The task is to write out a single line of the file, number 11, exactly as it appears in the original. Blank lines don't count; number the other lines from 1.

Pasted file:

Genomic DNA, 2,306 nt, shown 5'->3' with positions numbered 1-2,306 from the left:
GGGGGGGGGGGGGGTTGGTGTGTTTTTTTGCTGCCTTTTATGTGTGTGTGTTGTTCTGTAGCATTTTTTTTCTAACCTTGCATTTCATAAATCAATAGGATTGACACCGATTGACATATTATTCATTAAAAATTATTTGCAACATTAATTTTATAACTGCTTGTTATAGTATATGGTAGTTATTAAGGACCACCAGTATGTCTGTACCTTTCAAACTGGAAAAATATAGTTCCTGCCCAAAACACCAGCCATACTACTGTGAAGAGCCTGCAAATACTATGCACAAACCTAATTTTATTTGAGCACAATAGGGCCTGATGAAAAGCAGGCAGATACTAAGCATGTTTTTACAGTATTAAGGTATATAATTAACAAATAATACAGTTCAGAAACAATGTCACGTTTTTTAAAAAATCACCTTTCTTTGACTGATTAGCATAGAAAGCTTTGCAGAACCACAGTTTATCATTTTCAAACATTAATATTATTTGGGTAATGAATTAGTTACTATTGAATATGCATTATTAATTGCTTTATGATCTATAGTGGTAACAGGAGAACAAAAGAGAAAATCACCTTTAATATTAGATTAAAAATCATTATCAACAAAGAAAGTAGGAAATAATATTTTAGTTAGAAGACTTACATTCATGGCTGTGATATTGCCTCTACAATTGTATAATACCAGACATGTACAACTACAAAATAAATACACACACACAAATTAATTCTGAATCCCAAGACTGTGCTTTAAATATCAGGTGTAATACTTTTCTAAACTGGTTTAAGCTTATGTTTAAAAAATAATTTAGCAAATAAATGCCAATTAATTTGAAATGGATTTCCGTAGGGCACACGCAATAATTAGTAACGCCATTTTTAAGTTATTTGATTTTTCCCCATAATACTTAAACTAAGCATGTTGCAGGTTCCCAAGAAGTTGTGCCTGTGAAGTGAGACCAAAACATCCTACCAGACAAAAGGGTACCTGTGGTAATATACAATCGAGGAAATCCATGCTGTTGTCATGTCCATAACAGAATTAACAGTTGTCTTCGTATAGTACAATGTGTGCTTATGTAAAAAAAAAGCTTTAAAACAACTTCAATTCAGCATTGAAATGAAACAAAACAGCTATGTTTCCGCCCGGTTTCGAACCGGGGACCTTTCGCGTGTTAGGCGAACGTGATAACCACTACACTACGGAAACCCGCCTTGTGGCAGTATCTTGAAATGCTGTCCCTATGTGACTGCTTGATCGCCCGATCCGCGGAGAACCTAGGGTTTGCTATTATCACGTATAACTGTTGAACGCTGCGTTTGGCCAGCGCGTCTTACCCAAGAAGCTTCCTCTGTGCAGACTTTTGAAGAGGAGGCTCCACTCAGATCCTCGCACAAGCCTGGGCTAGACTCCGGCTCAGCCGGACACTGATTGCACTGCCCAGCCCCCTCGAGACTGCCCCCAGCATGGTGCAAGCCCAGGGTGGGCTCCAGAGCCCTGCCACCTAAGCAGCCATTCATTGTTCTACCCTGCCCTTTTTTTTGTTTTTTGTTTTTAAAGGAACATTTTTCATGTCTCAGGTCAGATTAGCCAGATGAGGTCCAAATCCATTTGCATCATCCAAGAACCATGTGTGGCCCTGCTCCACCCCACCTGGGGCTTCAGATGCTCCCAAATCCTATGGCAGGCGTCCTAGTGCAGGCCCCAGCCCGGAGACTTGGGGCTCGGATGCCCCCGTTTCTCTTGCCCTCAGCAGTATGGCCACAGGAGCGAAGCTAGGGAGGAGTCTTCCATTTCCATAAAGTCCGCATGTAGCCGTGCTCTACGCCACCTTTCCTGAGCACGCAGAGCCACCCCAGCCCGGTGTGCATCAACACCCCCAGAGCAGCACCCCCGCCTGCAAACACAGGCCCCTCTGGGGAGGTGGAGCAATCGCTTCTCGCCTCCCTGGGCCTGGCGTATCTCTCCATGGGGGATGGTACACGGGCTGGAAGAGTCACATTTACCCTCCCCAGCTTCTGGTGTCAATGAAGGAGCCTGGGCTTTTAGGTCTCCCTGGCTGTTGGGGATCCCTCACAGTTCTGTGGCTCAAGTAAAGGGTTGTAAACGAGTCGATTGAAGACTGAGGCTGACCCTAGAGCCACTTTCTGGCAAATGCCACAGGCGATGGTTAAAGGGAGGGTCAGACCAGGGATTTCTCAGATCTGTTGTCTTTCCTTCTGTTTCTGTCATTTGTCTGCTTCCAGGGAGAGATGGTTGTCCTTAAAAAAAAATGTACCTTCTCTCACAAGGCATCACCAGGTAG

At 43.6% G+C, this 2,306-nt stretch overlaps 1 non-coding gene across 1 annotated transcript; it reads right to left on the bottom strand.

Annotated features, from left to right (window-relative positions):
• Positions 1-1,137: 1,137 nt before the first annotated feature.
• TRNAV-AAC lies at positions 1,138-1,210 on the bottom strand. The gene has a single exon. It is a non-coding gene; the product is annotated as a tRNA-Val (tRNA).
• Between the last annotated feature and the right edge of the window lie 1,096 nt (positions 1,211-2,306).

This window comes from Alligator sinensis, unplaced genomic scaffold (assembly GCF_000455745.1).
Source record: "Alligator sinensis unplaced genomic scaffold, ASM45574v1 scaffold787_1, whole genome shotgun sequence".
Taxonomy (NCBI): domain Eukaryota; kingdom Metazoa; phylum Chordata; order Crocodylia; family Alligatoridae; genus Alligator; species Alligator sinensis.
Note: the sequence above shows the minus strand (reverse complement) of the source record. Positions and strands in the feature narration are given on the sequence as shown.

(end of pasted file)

Note: the sequence above shows the minus strand (reverse complement) of the source record. Positions and strands in the feature narration are given on the sequence as shown.